Let’s be real. When you tell people that you will be entertaining for the holidays, it really means you will be serving a bunch of fattening foods and beverages in your brilliantly decorated home. The good thing is your guests are okay with that. They are not going to be impressed by your festive music (we’ve heard all those songs forty times each by now), and they can enjoy your lively conversation over the phone. Going to your house is the only way they can eat outrageous food, enjoy your home’s ambience and possibly peep into your medicine cabinet.
If the food is the focus, then this is not a time to go cheap and easy with the red Solo cups and paper plates. If you are going to all the trouble to fix holiday specialties, then serve them using deserving kitchen and dining ware. As one Kentucky Community Scholar in Paducah told me, “Good food deserves better than to be served on trash.” There are several Kentucky Crafted artists working in multiple media who make beautiful and functional items for your holiday table.
The first thing you need for your table is a solid foundation, which includes placemats, napkins, table runners and table cloths. You want something to defend your table from heat and spills, but you also want it to be attractive. Harriet Giles of the Weavery has the perfect woven runner and placemat patterns for that. Festiva© is made from chili pepper and olive fabric with a sprinkle of white. Porcelain© is a blend of blues and cream that evoke the chilly joy of New Year’s Eve. The colors are perfect, and the woven texture is thick enough to protect.
The next thing you need is something to set the mood and serve as the centerpiece of your table. Candlestick holders take on both tasks all year round. All you have to do is change the candles to match your textiles. Craig Kaviar makes tough metal holders that appear as delicate as glass and as flexible as fabric. The pieces are tall and add height to décor. Did you know that dimming the electric light and using candles hides dust?
Now you must lay out something to hold people over while you finish the last of your baked dishes, but you don’t want to overwhelm them before the “main event.” What’s easier and more elegant than a cheese board? Just unwrap the cheeses, put them on a wooden board, garnish with grapes and let people serve themselves. Robert Ellis makes exquisite cutting boards in a number of shapes and styles. They are almost too beautiful to use, but Robert reminds his customers, “there are two sides, one for show and the other to cut or serve on.”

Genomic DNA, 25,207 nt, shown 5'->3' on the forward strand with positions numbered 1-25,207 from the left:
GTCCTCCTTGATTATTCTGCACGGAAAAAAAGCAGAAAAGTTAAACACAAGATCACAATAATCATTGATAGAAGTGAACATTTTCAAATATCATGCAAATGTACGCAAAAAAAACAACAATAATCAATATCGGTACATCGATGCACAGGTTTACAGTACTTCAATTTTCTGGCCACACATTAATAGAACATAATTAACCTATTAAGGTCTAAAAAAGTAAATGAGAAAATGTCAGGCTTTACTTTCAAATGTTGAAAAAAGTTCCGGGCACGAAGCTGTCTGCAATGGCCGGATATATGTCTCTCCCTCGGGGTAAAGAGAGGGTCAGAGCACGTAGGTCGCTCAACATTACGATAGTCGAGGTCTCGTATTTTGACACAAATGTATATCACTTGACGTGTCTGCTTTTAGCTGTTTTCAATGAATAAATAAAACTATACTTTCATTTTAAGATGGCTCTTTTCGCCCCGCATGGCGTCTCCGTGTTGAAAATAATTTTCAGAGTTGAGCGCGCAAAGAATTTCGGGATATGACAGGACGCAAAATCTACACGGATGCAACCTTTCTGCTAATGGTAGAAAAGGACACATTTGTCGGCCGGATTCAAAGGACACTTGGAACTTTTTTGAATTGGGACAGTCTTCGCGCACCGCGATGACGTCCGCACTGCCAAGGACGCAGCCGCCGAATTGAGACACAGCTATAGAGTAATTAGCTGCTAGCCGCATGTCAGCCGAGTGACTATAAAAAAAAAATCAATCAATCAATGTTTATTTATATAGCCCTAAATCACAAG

Baskets are one of the first functional pieces of art humans endeavored to make. They’re light and sturdy with the added benefit that items in baskets tend to arrange themselves! Crackers, breads, whole fruits, cutlery and napkins all look great in a basket. Scott Gilbert makes baskets in a variety of traditional styles using white oak. Use the classic egg basket to keep rolls from crushing under their own weight. It works for the eggs!
Melvin Rowe can make a whole set of bakeware and an entire tablescape. Of his work, he writes, “In clay, I have found a material that allows me to make almost anything.” That’s not an exaggeration. Just look at his gallery. He has everything from wine glasses to casserole dishes. If you’re looking for the right tool to improve your baking, he offers Colonel Mel’s New Fangled Modern Miracle Bread Baker & Colonel Mel’s Practically Perfect Pottery Pie Plate. Both have been tested and approved by Aunt Gertrude and the entire Lady’s Auxiliary, according to his website. He even makes cookie dunkers, a cup specifically designed for dunking cookies in milk to “allow maximum dunking coverage with minimum milk waste.” Won’t Santa be impressed?
Now for the pièce de résistance. It’s time for a toast, and it’s bad luck to toast the New Year in an ugly glass. Luckily Mark Payton makes beautiful toasting goblets and champagne flutes just for such an occasion. When you finish, you can cork the bottle (if there is anything left!) with one of his elegant or whimsical bottle stoppers.
I could have written a book on this topic using only Kentucky Crafted artists. For the sake of time and space, I had to leave out some really great examples like salt and pepper grinders by Carl Hall, baked brie dishes by Amelia Stamps, wooden trivets and bowls by Richard Adams, table rugs by Fox Hutt and wine racks by Jim Jones. Explore their galleries. Even if you are not hosting, you might find something appropriate for the host or hostess’ gift basket.
Sarah Schmitt, arts access director